FOX Soccer Exclusive
Boca comes back to draw River Plate
AROUND THE WORLD ...
Hubris, it turns out, is a giant inflatable pig in a blue and yellow shirt. When, at half-time, River Plate fans in the popular released their huge balloon so it floated, restrained by long ropes, in front of the Boca Juniors support, their team was comfortable in a 1-0 lead.
The reference was clear – Boca fans are mocked as puercas (pigs) by River because the area of the river where its stadium is located supposedly smells – but the pig enhanced its part, twisting to point its immaculately rendered curly tail at the Boca fans before shaking provocatively. This was an inflatable pig with the hips of Shakira.
Although Boca was rather better in the second half than it had been in the first, River went on to double its lead but it capitulated in the final minutes, conceding twice in the final quarter hour to give Boca an improbable 2-2 draw. As Walter Erviti jabbed home the injury-time equalizer, the home part of the stadium at last fell silent, a day they had anticipated for so long, a day that had seemed to be going their way, ending in disappointment and anti-climax. The weather responded in kind, spring sunshine giving way to a clouded sky and spots of drizzle.
The game was more about the anxiety of attrition than the excitement of a fluent contest. But then the Superclasico is more about the spectacle more than the match. The obsessive build-up gives the feel of a final. Ask whether a game between teams who started the day ninth and fifth in the table deserves such hype and the response, from players, fans and journalists, is one of bemusement. In a sense the question is wrongly framed: the real issue is what ludicrous mismanagement has led two teams who generate such hype, who have such large and devoted followings, to be so far from the pinnacle of the game.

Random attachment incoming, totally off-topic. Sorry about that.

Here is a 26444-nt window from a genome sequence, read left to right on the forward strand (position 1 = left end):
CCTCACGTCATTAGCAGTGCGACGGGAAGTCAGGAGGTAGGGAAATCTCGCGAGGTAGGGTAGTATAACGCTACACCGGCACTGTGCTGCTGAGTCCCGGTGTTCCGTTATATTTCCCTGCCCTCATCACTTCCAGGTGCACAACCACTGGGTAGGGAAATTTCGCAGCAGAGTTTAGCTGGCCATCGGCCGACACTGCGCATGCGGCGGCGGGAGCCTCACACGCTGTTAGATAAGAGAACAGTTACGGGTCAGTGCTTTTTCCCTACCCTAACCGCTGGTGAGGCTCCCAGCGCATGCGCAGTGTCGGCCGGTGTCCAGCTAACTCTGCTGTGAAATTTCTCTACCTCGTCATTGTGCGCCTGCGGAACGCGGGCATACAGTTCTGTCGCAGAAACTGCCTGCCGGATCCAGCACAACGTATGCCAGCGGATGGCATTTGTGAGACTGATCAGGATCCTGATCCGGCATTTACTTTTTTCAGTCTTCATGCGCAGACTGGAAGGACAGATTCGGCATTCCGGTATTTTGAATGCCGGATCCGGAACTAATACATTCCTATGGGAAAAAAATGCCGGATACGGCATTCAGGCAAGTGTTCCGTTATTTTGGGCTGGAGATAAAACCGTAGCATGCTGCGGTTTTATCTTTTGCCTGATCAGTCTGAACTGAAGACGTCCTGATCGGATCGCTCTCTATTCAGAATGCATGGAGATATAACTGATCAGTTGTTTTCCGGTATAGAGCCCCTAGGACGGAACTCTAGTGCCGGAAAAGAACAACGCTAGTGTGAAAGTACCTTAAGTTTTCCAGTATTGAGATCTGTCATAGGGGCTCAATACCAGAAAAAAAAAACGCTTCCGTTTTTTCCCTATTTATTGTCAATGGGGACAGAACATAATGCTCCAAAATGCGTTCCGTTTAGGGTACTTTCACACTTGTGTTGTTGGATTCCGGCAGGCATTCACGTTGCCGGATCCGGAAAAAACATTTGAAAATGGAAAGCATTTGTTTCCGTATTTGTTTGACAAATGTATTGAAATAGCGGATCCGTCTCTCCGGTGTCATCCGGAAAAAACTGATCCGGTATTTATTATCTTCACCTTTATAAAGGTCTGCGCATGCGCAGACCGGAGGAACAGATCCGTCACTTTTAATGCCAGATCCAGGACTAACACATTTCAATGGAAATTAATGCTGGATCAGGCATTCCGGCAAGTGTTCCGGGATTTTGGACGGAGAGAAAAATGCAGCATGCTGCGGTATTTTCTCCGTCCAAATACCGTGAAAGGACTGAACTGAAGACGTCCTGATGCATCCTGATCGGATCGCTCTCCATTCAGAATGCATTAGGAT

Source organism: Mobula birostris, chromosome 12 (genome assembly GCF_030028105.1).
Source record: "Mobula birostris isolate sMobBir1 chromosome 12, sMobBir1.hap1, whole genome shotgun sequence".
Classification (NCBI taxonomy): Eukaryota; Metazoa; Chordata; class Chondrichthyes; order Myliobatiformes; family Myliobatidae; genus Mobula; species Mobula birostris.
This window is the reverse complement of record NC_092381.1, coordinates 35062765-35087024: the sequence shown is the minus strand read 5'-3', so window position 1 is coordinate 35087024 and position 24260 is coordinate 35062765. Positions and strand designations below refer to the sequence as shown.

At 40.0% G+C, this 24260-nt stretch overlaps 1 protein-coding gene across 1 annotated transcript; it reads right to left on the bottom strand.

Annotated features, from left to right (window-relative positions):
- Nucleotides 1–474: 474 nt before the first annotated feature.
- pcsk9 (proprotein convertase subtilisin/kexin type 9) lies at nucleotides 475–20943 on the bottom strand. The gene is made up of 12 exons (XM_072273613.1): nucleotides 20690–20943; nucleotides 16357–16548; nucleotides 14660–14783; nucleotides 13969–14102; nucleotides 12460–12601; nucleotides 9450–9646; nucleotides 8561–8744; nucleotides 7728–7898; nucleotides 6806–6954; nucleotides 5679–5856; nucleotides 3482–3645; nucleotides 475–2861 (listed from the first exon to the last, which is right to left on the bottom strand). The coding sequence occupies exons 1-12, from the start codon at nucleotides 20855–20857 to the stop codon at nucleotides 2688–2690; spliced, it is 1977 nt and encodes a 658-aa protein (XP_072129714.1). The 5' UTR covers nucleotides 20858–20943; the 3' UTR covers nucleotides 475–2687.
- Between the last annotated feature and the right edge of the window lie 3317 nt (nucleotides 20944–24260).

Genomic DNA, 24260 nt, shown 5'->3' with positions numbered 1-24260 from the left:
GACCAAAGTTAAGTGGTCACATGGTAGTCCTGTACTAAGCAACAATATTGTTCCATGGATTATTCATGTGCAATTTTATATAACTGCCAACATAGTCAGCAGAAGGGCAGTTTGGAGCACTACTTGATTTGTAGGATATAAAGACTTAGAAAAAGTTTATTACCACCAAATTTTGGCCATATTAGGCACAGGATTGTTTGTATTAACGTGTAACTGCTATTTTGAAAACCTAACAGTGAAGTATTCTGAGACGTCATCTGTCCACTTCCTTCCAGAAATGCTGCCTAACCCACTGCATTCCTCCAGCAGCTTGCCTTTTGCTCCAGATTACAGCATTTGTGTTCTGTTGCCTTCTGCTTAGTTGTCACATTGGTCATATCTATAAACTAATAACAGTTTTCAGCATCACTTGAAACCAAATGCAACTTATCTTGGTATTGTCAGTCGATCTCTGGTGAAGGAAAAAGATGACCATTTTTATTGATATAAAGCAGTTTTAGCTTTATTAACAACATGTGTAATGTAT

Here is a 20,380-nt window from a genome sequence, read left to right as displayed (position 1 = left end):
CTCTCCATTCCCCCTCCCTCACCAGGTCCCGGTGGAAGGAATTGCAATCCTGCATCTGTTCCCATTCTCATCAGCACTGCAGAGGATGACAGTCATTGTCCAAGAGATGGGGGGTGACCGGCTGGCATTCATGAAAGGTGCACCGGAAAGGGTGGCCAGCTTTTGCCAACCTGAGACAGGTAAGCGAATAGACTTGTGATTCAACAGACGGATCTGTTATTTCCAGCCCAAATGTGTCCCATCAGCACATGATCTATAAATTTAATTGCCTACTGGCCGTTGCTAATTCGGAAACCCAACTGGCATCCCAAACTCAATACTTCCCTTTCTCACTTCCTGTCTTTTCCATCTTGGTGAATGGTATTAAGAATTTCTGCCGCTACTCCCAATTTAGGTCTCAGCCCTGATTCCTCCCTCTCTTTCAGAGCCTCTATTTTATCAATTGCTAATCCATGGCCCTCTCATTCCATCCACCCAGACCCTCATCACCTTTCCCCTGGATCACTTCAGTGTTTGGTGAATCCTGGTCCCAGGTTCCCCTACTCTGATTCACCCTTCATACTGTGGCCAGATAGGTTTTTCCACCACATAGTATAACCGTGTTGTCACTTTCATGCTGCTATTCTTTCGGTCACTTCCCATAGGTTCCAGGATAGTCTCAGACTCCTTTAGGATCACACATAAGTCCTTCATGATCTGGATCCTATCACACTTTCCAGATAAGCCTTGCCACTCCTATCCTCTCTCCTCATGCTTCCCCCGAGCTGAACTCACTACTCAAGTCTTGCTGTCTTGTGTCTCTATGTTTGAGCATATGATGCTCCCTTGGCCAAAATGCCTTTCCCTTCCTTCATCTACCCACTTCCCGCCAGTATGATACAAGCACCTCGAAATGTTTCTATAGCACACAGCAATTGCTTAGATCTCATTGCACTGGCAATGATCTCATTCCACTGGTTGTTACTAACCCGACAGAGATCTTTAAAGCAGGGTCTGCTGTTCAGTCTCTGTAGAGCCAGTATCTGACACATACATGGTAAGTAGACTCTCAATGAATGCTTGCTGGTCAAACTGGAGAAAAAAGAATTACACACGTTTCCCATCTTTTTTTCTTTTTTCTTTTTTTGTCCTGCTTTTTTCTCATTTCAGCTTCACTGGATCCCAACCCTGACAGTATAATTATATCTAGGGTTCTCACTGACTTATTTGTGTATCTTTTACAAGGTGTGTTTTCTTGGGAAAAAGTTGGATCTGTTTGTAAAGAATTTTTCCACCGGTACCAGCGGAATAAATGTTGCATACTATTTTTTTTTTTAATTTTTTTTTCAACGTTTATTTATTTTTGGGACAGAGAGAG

Argentinian football always gives the impression that its clasicos and the Superclasico are almost of more significance than winning the championship – and that, inevitably, heightens tensions. Security, understandably, is tight. Amid all the checkpoints on the way in – I was searched three times on the brief walk from Figueiroa Alcorta to the stadium – is a new one: away fans had to give their thumbprints, part of the Kirchner government’s new craze for tracking citizens that has led to preposterous queues at immigration. Not that you can blame the authorities for being concerned: this is the most combustible fixture in a country in which around 150 people have been killed in fan-related violence in the past 30 years. So serious is the risk of injury that an enterprising law firm handed out flyers outside the ground offering help to fans injured at stadiums.
Police, incongruously clustered on corners beneath the jacarandas, clutch wooden batons, five feet long and a couple of inches in diameter. Walking in with the Boca fans, passing Jonathan’s café, a renowned haunt of River legends, it all seems oddly quiet, a gentle breeze stirring the blossom. But every now and again, explosions echo through the leafy streets: they’re almost certainly firecrackers but the possibility lurks that they could be gunshots and you listen anxiously for the crackle of police radios and the sudden dash of officers in riot gear that would signal serious trouble.